Yesterday, we hosted our second Distracted Driving Summit, and, even after so much anticipation, it's difficult to imagine that it could have gone any better. Although you can watch video from the day's proceedings, I want to share a few points that I'm still thinking about this morning:
- Enforcement works;
- We must reach America's young people; and
- Americans don't need more dashboard distractions.
But, before we get to those, I must stress this one idea: Distraction-related crashes are 100% preventable; all we need is for drivers to step up and take personal responsibility for the 2,000-pound vehicles they command. Distracted driving does not just happen; it is a choice that flies in the face of that responsibility.
First, I want to thank Captain Shannon Trice of the Syracuse Police Department, who spoke about the effectiveness of our pilot enforcement program and made this observation:
"Law enforcement officers are ready to enforce distraction laws. Our pilot program shows that we are able to enforce these laws. And--because traffic enforcement is law enforcement--we are anxious to do so."
Captain Trice discussed the most effective techniques his colleagues in Syracuse were able to use in cracking down on drivers who flouted New York's ban on texting and using handheld phones while driving. The most interesting point for me? None of these techniques involved high-tech gear; they were all common sense approaches to police work.
What's important to me about the ability of these enforcement efforts to reduce distracted driving in Syracuse (cell use down 38%, texting down 42%) is that it neutralizes one of the main arguments I hear against laws prohibiting use of these devices while driving. What's the point, people ask, of passing laws if they can't be enforced?
Well, Captain Trice made it plenty clear yesterday that these laws can be enforced and that officers--recognizing that it makes their communities safer--want to enforce them.
Second, we still need to reach our young people. While distracted driving is a behavior practiced across demographic categories, the statistics tell us that young drivers are proportionately more likely to be killed in distraction-related crashes. This morning, I will address the NOYS Youth Summit, so please look for a blog later today devoted to young drivers and distraction.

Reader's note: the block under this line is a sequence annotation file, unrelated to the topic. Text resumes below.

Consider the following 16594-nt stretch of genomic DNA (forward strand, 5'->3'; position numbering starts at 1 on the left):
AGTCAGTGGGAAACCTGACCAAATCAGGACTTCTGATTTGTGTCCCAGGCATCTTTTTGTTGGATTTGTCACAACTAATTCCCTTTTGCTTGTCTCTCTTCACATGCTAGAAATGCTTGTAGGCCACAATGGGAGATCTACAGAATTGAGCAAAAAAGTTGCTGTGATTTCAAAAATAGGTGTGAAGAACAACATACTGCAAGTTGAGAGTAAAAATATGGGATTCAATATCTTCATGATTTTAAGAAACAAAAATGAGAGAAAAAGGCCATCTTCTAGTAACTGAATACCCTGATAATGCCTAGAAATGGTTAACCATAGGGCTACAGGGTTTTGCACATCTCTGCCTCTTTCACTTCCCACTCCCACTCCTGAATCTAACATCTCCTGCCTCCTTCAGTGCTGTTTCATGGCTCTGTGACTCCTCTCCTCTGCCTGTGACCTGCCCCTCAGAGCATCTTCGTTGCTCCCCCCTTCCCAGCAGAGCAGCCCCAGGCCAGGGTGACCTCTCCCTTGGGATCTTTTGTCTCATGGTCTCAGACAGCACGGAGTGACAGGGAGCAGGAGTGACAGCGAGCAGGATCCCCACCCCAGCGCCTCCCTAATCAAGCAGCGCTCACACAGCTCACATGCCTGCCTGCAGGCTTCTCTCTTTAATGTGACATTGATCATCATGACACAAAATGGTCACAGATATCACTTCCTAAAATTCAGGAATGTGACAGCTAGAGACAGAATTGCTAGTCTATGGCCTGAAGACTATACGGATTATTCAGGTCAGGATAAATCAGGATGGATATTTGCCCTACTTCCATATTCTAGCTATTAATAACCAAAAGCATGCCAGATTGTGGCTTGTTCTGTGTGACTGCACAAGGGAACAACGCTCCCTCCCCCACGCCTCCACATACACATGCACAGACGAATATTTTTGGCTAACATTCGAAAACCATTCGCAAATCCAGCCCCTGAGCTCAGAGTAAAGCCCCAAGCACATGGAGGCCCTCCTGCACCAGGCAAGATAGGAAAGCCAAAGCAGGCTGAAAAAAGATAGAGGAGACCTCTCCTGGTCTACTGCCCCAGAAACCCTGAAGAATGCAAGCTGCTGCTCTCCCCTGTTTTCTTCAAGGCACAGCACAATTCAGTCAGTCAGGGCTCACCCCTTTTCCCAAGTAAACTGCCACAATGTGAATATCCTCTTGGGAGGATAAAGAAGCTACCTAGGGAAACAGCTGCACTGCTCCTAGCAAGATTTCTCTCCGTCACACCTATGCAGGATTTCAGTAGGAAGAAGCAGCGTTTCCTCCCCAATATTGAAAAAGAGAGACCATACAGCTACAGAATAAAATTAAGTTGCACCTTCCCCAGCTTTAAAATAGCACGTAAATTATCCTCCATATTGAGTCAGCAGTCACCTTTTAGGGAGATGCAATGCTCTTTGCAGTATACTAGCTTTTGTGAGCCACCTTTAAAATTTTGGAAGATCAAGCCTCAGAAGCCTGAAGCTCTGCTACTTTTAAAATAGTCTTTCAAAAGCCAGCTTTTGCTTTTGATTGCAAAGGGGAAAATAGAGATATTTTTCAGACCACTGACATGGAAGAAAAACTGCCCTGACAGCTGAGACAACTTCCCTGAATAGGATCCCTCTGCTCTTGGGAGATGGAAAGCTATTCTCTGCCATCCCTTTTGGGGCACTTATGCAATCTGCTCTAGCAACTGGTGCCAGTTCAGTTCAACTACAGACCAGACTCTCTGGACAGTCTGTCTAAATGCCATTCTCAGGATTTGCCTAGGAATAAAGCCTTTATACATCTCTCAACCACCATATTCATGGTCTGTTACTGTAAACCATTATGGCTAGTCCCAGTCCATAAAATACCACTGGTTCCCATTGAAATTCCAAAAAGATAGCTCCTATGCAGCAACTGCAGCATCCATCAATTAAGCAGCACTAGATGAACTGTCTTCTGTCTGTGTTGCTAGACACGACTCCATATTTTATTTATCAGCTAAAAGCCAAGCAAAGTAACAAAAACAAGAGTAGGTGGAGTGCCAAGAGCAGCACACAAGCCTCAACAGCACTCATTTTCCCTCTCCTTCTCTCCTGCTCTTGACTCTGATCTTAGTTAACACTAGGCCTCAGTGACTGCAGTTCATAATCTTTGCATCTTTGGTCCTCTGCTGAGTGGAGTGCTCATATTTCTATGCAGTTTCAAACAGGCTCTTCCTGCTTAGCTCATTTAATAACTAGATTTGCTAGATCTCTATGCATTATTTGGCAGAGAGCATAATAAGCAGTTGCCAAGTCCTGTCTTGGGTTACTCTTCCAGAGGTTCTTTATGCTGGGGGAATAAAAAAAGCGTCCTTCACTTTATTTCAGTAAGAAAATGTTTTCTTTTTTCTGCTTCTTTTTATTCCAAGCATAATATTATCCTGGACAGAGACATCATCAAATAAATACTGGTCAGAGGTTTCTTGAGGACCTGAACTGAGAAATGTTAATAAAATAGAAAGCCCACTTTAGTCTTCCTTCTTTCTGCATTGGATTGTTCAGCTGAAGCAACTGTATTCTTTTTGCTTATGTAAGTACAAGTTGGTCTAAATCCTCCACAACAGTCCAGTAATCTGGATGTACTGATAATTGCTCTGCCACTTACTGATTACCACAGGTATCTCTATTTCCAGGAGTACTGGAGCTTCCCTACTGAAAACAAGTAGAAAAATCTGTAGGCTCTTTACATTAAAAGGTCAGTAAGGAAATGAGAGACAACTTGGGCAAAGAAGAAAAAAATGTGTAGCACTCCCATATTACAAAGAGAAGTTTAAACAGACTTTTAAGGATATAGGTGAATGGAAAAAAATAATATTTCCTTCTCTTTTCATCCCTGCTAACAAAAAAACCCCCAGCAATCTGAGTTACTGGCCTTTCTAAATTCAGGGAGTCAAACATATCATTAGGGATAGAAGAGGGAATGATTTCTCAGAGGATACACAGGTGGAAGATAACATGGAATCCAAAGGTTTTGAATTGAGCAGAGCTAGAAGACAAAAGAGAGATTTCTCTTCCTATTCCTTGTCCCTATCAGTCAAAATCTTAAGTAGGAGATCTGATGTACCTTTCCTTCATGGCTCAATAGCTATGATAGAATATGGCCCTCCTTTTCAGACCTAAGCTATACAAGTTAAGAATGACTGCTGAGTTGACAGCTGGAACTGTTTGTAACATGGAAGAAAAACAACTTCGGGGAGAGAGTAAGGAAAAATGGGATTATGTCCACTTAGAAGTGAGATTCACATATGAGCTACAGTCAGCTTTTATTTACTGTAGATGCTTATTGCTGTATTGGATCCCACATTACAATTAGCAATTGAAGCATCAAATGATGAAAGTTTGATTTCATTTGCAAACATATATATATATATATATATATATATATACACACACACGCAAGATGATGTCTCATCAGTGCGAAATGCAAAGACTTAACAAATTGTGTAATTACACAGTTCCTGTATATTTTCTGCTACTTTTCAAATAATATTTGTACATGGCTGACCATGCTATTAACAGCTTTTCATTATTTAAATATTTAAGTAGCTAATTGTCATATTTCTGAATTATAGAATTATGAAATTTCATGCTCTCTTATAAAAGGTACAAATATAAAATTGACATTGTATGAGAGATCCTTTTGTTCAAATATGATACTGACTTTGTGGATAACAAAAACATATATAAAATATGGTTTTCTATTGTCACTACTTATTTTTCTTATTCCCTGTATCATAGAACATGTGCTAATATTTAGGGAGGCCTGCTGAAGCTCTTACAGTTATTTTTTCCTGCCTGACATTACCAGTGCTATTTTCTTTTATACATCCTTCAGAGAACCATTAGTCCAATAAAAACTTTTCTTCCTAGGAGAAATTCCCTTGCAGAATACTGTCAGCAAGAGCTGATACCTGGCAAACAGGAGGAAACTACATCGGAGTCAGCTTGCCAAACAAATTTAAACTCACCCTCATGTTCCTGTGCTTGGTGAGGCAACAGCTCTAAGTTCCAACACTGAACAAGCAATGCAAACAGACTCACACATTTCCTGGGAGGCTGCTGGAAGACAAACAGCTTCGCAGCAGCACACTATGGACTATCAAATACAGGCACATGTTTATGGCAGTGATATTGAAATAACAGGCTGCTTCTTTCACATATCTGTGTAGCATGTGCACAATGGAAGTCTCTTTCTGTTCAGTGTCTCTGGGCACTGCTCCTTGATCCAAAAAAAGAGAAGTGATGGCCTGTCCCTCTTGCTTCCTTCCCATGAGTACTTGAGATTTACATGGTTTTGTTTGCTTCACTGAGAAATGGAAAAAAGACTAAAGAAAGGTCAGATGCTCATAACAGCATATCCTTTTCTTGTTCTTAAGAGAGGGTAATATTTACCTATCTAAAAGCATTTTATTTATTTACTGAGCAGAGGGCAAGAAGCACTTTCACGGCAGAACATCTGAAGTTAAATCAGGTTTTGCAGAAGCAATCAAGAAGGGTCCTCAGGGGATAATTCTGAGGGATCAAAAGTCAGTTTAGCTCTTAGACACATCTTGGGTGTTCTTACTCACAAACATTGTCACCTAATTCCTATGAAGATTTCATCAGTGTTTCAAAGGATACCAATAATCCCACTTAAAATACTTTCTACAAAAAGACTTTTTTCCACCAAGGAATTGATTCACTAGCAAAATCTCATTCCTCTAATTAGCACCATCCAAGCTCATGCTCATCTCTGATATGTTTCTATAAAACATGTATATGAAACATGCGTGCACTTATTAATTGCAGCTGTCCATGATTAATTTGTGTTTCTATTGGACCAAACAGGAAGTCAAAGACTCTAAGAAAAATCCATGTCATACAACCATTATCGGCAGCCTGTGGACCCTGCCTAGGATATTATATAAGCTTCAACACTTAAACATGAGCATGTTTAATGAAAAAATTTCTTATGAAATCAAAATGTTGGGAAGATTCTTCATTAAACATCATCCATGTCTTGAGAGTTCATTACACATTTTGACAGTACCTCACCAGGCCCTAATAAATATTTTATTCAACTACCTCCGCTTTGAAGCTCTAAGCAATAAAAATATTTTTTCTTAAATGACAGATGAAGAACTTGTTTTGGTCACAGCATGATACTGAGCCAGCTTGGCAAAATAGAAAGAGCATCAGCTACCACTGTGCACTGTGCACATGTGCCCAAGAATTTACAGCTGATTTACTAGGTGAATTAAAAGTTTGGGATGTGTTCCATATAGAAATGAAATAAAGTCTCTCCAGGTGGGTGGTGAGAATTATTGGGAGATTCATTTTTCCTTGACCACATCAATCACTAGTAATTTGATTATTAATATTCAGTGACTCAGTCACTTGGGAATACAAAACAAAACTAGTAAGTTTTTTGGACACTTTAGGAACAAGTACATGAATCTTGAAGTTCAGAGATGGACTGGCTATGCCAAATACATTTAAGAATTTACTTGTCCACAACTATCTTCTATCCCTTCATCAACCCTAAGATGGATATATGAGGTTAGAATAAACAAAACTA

Third, in recent weeks, we’ve heard about carmakers adding technology in vehicles that lets drivers update Facebook, surf the Web, or do any number of other things instead of driving safely. This trend just leaves me shaking my head. Look, features that pull drivers’ hands (manual distraction), eyes (visual distraction), and attention (cognitive distraction) away from the road are distractions. Period.
So, I’m going to work with the auto companies to develop new safety guidelines for technology in vehicles. It's just common sense to put safety before entertainment. Why not use these advances in innovation to decrease distraction-related deaths and injuries instead of multiplying the opportunities for driver distraction?
Now, that's a brief look at what I'm still thinking about this morning. But we covered a lot more ground than that yesterday. If you missed it or want to revisit a particular panel, you can find a link to our archived video at www.distraction.gov.
I really must thank everyone who attended yesterday's summit, everyone who followed along online, CSPAN for televising our proceedings, all of our speakers and guests, and the DOT staff who worked tremendously hard to make the day so productive. But, most of all, I want to thank Labor Secretary Hilda Solis, US Senator Amy Klobuchar, and--in particular--those who shared their heartbreaking stories and gave this epidemic a human face. Thank you, everyone.